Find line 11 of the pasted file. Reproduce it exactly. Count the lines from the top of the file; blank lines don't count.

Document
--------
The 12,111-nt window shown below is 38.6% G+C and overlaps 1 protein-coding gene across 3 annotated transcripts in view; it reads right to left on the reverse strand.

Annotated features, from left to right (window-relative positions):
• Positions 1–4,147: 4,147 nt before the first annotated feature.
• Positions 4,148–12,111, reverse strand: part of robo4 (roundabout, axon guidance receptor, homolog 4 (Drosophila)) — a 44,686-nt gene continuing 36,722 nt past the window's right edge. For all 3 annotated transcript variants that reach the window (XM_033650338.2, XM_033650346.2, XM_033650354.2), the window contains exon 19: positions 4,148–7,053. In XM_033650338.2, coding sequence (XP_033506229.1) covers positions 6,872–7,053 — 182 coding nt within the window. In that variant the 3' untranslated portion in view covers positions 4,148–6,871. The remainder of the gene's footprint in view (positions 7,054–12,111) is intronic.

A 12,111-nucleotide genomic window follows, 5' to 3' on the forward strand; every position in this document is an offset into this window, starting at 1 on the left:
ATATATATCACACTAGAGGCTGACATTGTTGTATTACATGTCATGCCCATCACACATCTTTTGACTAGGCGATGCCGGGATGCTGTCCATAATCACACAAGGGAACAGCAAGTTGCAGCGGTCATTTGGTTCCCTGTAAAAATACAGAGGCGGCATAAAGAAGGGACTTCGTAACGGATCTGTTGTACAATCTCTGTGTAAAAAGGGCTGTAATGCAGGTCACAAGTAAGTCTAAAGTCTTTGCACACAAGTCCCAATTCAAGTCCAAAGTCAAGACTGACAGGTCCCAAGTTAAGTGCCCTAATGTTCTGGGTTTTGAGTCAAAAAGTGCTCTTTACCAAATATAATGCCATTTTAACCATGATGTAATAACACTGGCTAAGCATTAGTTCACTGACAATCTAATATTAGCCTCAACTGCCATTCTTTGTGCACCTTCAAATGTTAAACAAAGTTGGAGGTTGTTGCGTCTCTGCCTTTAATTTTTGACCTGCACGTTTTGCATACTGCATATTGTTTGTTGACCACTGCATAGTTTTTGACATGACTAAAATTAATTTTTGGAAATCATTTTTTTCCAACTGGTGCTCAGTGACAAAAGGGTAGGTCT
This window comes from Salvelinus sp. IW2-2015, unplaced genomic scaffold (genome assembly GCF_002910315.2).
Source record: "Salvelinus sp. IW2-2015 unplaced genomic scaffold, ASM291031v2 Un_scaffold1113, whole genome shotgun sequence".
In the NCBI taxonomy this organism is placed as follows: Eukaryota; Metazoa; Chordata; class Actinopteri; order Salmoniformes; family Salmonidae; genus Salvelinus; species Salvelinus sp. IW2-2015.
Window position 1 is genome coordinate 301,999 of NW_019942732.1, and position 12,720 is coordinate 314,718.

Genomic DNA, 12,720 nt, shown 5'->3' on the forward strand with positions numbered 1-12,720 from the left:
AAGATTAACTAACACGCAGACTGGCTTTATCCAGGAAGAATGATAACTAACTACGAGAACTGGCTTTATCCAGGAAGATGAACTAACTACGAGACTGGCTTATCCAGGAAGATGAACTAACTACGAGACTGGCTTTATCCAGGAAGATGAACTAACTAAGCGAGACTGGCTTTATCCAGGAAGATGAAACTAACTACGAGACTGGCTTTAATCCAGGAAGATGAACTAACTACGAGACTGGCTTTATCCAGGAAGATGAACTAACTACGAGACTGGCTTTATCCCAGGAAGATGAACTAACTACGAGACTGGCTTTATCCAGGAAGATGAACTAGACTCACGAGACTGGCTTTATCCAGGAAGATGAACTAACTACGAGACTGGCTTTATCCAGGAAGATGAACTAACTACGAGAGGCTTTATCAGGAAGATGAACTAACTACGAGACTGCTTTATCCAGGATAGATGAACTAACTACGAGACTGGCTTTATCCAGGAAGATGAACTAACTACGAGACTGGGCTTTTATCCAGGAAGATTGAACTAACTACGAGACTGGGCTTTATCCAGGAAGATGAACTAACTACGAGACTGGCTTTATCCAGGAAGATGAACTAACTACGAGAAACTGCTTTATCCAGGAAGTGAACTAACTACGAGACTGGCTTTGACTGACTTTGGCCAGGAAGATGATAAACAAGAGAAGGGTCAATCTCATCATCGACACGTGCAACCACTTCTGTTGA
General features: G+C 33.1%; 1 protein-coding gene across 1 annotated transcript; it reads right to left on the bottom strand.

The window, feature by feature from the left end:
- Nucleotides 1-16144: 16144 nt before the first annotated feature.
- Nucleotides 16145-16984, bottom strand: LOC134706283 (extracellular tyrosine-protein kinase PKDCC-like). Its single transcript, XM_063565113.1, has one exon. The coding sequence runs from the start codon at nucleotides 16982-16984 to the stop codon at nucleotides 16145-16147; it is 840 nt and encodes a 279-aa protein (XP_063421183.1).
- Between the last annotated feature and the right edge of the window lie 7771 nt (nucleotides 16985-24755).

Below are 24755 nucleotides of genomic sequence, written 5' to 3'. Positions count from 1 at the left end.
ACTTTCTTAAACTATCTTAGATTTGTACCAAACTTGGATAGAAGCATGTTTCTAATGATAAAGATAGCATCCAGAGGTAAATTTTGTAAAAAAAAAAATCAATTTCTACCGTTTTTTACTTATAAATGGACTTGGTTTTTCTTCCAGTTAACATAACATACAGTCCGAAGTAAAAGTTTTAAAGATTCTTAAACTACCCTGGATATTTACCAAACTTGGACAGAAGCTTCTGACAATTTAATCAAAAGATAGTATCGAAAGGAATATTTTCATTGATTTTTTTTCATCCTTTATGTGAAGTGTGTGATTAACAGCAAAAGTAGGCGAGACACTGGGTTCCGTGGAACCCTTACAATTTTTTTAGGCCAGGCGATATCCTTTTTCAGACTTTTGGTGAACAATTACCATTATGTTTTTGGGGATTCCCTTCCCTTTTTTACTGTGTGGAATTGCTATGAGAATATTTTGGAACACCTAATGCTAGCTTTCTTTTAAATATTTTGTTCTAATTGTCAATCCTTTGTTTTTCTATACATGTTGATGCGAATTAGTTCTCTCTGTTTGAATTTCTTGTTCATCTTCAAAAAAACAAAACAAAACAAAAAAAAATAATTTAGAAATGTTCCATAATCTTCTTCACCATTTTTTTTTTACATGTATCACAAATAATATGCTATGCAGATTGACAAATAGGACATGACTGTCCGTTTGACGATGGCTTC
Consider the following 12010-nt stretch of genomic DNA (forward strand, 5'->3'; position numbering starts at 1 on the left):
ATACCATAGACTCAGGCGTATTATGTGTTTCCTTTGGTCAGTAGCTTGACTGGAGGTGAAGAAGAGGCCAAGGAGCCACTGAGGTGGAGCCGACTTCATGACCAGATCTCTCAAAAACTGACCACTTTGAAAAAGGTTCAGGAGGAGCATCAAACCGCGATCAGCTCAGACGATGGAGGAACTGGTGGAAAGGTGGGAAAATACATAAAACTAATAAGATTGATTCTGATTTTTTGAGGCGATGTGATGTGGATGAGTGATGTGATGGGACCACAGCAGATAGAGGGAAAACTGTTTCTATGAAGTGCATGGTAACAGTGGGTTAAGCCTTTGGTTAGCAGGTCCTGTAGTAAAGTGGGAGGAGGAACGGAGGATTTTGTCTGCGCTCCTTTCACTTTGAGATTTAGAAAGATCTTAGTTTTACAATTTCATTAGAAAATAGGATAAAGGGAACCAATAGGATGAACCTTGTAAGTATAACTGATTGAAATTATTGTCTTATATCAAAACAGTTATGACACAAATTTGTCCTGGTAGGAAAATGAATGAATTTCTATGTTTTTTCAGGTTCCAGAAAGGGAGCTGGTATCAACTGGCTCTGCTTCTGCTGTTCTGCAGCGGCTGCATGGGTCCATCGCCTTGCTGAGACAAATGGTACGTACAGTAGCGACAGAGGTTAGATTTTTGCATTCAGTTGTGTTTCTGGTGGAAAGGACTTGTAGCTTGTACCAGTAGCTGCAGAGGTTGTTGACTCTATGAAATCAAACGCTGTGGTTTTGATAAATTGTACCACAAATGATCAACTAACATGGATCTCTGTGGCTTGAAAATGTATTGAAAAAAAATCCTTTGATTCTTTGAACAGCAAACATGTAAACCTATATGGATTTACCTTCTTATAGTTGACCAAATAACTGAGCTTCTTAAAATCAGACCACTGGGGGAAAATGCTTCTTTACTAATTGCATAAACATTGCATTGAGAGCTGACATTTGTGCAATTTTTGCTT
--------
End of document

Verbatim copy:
Genomic DNA, 12,720 nt, shown 5'->3' on the forward strand with positions numbered 1-12,720 from the left: